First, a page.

Teaching our kids how balloons affect the environment

I am that mummy who, after having my first born, was totally engrossed in the arrangement of kids parties and having maximum fun. It always started with the most important decoration of all time: balloons.

I would rush to the local Clinton’s to purchase a red shiny balloon as I already had a whole load of normal balloons.

Imagine my horror last year when I was really into my minimalism journey and discovered a lot of extra benefits such as more time for hobbies, less waste but then the random plastic rubbish I was buying was suffocating animals to death.

I went straight online to ask about the dangers of balloons. Yes I know it may be small in the grand scheme of things but so many of us use balloons that it does add up. Some people said the balloon news is false but I came to the conclusion that we should totally abstain from using them. This is one of the links that explains it well including some pictures: Latex balloons are NOT biodegradable.

Since then we haven’t purchased anymore balloons and we don’t miss them. We have resorted to making out own bunting and we reuse them as much as we can.

My four year old has no inclination to use balloons as party decor. We had a very simple conversation where I shared what I had learnt. I said to her that balloons are not good for the environment. It hurts the animals because it isn’t natural material and we need to try and look after the planet and the people and animals on it by buying natural things and leaving the extra things. We can work on it every day and one day we will manage.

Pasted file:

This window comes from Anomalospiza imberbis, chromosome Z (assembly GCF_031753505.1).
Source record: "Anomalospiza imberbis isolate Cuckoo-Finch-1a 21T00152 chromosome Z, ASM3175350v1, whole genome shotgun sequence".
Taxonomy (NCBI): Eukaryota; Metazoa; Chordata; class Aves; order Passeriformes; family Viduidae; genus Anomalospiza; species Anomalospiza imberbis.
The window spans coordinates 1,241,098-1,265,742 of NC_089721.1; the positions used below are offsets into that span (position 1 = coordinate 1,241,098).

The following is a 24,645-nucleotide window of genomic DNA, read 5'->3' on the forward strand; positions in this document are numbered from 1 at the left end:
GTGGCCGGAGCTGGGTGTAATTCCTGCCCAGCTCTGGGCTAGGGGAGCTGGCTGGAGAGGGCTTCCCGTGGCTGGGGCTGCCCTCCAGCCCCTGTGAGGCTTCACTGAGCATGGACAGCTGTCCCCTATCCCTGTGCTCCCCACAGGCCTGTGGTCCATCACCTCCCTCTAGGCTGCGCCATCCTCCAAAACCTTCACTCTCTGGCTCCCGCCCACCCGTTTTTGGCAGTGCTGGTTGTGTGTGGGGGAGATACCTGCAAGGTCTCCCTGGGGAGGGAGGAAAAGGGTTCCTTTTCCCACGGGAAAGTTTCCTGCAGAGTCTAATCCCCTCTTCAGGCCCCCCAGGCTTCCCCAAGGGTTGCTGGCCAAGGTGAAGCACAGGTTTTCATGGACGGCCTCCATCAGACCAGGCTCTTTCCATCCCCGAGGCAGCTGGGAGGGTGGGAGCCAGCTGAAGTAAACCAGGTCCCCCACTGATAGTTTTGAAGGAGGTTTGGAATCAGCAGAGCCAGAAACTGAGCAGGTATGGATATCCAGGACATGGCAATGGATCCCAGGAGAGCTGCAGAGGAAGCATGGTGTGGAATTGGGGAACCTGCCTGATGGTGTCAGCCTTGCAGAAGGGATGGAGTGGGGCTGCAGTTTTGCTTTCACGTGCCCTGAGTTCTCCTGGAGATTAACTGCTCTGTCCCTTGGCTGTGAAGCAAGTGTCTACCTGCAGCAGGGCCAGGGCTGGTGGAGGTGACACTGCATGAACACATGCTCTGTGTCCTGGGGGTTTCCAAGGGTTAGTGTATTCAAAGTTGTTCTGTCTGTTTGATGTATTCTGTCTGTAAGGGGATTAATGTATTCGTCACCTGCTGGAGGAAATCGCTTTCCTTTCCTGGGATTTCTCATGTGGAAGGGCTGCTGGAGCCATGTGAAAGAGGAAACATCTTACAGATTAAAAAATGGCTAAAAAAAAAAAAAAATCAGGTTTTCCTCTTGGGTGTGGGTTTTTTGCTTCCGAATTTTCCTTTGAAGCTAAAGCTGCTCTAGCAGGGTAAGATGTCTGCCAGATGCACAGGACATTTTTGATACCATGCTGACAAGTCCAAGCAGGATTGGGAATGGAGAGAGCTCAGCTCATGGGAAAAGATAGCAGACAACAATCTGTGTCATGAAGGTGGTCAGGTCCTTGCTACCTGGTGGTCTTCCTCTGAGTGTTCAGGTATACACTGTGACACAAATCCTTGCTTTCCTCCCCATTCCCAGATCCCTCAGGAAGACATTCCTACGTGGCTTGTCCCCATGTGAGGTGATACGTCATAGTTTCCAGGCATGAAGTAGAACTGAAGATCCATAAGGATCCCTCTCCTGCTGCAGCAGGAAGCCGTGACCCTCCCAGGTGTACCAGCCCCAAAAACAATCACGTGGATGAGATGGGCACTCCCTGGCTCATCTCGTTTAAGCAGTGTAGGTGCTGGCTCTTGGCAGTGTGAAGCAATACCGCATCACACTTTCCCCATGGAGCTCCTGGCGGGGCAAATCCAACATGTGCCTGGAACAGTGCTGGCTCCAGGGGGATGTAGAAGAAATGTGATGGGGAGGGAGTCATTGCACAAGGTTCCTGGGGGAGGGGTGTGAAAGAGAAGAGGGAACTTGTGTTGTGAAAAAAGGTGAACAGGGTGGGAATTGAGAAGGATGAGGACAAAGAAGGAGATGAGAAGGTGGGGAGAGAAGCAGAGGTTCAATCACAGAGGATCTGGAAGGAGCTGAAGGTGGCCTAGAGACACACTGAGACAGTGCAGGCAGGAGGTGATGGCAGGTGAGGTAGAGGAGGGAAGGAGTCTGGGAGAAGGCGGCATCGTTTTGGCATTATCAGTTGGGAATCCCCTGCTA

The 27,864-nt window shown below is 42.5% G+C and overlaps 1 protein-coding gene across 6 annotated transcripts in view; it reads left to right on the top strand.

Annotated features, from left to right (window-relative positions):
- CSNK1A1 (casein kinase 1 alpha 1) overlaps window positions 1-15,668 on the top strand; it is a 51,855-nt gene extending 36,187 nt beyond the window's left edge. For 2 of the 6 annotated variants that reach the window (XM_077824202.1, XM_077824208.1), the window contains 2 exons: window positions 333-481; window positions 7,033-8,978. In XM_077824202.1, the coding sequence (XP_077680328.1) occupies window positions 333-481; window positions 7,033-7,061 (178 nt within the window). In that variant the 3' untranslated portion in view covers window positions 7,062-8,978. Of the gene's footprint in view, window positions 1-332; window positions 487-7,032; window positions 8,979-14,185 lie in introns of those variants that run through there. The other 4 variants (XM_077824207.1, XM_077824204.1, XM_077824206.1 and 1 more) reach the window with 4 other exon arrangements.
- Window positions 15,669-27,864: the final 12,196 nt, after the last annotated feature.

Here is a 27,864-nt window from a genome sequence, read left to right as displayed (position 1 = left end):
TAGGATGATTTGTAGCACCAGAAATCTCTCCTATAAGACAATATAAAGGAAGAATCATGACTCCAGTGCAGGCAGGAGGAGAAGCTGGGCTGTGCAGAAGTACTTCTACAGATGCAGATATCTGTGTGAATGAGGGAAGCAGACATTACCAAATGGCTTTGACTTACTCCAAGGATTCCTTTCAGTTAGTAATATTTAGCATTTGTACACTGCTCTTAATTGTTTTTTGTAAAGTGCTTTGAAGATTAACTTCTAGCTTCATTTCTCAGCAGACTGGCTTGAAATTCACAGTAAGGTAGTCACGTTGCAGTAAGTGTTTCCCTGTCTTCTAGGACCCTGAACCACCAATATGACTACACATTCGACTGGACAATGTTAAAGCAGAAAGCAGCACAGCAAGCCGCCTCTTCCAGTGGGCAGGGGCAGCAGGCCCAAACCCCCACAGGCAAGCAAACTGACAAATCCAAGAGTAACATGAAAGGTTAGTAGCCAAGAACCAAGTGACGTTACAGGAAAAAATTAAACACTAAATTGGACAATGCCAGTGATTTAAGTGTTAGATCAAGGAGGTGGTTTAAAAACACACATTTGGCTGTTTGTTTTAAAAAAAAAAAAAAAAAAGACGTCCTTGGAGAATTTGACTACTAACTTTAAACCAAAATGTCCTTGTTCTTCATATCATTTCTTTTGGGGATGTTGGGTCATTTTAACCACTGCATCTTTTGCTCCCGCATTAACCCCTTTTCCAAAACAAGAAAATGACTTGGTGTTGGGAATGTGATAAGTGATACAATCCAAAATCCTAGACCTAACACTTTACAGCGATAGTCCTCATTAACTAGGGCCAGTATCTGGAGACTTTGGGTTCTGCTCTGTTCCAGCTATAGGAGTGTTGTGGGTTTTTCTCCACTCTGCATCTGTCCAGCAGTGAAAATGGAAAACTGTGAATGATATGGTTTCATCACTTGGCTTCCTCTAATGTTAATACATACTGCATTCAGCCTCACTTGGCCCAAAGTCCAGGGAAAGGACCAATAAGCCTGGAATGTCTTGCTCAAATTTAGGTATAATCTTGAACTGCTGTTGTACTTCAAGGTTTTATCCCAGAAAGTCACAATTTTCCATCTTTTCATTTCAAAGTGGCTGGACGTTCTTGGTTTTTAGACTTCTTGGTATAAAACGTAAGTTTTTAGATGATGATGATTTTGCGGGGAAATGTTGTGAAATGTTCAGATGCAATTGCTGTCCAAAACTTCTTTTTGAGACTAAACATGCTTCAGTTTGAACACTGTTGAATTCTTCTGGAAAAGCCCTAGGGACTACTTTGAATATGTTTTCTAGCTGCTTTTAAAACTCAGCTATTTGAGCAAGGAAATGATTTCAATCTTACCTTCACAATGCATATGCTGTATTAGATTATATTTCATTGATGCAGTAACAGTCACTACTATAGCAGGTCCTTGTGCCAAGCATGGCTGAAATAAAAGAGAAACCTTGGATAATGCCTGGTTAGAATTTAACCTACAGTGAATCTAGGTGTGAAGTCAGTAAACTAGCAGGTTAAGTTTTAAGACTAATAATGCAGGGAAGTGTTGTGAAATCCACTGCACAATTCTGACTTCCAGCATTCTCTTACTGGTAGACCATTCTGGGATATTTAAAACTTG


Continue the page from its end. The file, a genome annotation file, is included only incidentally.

And that’s what we did.

My kids don’t see a balloon in shops and go “Oooo balloon!” anymore. That probably came from me anyway as I emphasised that balloons were so amazing. Instead they’ll exclaim how balloons are bad for the environment.

I’m happy that we have managed to learn a lesson together and work our way towards leaving it together. A simple chat and then the bigger step of not being tempted to buy any.

Kids are stronger than we think. In fact I remember a time soon after we had the chat, we went to a shopping centre and they were giving kids balloons. I took one without thinking to give to my kids and my daughter asked me why I had taken it as they are not good for the environment. She had a point. If I was going to avoid buying them, I should probably not take them even if they’re free and be a bigger supporter of the no more balloons movement.

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